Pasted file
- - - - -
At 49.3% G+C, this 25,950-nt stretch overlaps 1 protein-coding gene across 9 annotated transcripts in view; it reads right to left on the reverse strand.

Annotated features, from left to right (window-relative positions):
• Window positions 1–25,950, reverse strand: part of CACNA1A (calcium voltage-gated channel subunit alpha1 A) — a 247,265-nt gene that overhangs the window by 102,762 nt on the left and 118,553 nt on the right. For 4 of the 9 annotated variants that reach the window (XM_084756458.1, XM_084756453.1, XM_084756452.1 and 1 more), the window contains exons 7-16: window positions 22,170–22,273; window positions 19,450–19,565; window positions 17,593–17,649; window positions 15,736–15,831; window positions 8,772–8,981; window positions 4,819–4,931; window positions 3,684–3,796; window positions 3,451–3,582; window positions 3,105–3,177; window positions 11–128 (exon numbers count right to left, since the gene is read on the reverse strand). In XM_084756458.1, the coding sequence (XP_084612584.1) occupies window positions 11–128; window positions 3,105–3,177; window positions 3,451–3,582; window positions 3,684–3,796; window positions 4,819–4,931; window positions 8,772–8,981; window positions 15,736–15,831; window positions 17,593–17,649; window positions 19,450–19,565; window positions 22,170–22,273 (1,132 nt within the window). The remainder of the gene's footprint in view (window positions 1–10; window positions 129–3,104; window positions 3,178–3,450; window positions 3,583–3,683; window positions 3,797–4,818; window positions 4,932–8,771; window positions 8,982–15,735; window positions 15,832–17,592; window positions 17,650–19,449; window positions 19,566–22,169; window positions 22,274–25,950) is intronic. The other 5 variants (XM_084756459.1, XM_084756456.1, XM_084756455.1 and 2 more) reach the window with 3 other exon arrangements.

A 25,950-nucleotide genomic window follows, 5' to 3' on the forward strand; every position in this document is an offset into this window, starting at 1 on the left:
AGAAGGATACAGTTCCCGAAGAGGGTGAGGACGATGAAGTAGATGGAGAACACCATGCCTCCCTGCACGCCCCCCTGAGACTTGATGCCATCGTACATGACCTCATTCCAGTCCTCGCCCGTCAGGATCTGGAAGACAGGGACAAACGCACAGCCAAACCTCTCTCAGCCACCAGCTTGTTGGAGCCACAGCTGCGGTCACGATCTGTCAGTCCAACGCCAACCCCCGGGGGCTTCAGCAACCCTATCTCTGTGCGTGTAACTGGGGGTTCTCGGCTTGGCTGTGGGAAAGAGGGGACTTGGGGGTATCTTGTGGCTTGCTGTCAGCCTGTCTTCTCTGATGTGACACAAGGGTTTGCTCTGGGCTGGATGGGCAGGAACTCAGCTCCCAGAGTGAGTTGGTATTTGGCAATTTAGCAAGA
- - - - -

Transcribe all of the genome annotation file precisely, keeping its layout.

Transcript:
At 49.3% G+C, this 25,950-nt stretch overlaps 1 protein-coding gene across 9 annotated transcripts in view; it reads right to left on the reverse strand.

Annotated features, from left to right (window-relative positions):
• Window positions 1–25,950, reverse strand: part of CACNA1A (calcium voltage-gated channel subunit alpha1 A) — a 247,265-nt gene that overhangs the window by 102,762 nt on the left and 118,553 nt on the right. For 4 of the 9 annotated variants that reach the window (XM_084756458.1, XM_084756453.1, XM_084756452.1 and 1 more), the window contains exons 7-16: window positions 22,170–22,273; window positions 19,450–19,565; window positions 17,593–17,649; window positions 15,736–15,831; window positions 8,772–8,981; window positions 4,819–4,931; window positions 3,684–3,796; window positions 3,451–3,582; window positions 3,105–3,177; window positions 11–128 (exon numbers count right to left, since the gene is read on the reverse strand). In XM_084756458.1, the coding sequence (XP_084612584.1) occupies window positions 11–128; window positions 3,105–3,177; window positions 3,451–3,582; window positions 3,684–3,796; window positions 4,819–4,931; window positions 8,772–8,981; window positions 15,736–15,831; window positions 17,593–17,649; window positions 19,450–19,565; window positions 22,170–22,273 (1,132 nt within the window). The remainder of the gene's footprint in view (window positions 1–10; window positions 129–3,104; window positions 3,178–3,450; window positions 3,583–3,683; window positions 3,797–4,818; window positions 4,932–8,771; window positions 8,982–15,735; window positions 15,832–17,592; window positions 17,650–19,449; window positions 19,566–22,169; window positions 22,274–25,950) is intronic. The other 5 variants (XM_084756459.1, XM_084756456.1, XM_084756455.1 and 2 more) reach the window with 3 other exon arrangements.

A 25,950-nucleotide genomic window follows, 5' to 3' on the forward strand; every position in this document is an offset into this window, starting at 1 on the left:
AGAAGGATACAGTTCCCGAAGAGGGTGAGGACGATGAAGTAGATGGAGAACACCATGCCTCCCTGCACGCCCCCCTGAGACTTGATGCCATCGTACATGACCTCATTCCAGTCCTCGCCCGTCAGGATCTGGAAGACAGGGACAAACGCACAGCCAAACCTCTCTCAGCCACCAGCTTGTTGGAGCCACAGCTGCGGTCACGATCTGTCAGTCCAACGCCAACCCCCGGGGGCTTCAGCAACCCTATCTCTGTGCGTGTAACTGGGGGTTCTCGGCTTGGCTGTGGGAAAGAGGGGACTTGGGGGTATCTTGTGGCTTGCTGTCAGCCTGTCTTCTCTGATGTGACACAAGGGTTTGCTCTGGGCTGGATGGGCAGGAACTCAGCTCCCAGAGTGAGTTGGTATTTGGCAATTTAGCAAGA